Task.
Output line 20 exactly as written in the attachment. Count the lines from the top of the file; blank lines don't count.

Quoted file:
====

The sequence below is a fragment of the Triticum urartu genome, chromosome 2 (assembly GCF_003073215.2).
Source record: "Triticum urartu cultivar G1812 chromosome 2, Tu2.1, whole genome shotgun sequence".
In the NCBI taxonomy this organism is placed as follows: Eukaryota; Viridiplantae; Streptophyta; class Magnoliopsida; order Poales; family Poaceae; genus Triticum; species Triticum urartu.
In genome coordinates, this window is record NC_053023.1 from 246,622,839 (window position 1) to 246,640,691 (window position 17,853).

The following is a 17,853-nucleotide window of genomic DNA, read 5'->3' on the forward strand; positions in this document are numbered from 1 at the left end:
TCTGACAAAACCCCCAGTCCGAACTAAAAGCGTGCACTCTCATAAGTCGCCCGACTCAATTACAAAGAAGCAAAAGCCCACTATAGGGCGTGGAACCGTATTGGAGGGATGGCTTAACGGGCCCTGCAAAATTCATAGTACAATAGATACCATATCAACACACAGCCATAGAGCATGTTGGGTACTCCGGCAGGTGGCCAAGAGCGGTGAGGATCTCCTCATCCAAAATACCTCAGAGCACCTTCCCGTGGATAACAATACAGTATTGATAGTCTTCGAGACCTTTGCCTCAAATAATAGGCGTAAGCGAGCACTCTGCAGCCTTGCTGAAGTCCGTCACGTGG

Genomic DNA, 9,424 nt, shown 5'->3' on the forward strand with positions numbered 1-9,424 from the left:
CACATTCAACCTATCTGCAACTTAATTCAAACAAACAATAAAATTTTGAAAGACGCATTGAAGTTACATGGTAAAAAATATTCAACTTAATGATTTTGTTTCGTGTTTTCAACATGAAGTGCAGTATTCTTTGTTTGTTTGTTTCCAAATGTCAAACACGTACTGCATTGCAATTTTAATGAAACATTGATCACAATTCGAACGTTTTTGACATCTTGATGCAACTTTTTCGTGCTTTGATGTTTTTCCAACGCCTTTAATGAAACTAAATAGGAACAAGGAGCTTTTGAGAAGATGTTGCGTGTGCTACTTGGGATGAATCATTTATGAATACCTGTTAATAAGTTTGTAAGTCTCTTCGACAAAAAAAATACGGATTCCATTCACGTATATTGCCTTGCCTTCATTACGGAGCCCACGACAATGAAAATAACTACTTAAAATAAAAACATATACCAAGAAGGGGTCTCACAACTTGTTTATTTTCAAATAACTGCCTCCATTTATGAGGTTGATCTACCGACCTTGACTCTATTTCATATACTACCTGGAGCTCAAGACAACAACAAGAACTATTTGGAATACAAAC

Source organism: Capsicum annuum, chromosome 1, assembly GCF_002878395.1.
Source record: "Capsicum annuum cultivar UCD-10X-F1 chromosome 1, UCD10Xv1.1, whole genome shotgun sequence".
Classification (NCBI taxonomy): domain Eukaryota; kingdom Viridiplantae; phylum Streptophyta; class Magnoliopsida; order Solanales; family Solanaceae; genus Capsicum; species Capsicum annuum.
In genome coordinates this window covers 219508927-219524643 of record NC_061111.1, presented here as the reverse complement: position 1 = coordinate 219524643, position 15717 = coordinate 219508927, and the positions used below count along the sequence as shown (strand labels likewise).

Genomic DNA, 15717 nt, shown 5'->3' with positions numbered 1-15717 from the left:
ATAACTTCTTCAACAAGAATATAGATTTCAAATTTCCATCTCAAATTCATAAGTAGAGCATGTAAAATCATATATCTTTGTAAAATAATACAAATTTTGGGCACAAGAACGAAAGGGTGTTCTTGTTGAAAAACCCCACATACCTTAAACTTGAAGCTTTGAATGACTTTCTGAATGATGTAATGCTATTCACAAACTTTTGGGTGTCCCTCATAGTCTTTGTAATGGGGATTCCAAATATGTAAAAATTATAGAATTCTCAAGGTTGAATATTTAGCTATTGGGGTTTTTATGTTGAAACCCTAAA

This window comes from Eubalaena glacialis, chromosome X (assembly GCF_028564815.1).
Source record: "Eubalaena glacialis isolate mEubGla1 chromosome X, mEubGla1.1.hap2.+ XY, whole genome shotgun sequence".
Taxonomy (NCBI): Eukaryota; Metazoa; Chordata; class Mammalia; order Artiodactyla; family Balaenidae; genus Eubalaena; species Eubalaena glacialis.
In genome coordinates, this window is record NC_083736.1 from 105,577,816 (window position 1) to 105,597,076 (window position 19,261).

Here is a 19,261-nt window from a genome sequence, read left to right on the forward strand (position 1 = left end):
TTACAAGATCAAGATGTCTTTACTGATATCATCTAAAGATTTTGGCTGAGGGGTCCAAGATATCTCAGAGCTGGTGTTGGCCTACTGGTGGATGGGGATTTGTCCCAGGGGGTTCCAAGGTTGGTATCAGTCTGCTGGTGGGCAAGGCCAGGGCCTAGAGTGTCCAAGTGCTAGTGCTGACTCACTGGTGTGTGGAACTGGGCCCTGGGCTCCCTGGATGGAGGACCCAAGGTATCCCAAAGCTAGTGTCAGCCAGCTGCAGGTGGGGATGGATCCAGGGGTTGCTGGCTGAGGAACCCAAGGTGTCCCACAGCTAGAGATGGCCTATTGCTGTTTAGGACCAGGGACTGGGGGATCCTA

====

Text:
TTACAAGATCAAGATGTCTTTACTGATATCATCTAAAGATTTTGGCTGAGGGGTCCAAGATATCTCAGAGCTGGTGTTGGCCTACTGGTGGATGGGGATTTGTCCCAGGGGGTTCCAAGGTTGGTATCAGTCTGCTGGTGGGCAAGGCCAGGGCCTAGAGTGTCCAAGTGCTAGTGCTGACTCACTGGTGTGTGGAACTGGGCCCTGGGCTCCCTGGATGGAGGACCCAAGGTATCCCAAAGCTAGTGTCAGCCAGCTGCAGGTGGGGATGGATCCAGGGGTTGCTGGCTGAGGAACCCAAGGTGTCCCACAGCTAGAGATGGCCTATTGCTGTTTAGGACCAGGGACTGGGGGATCCTA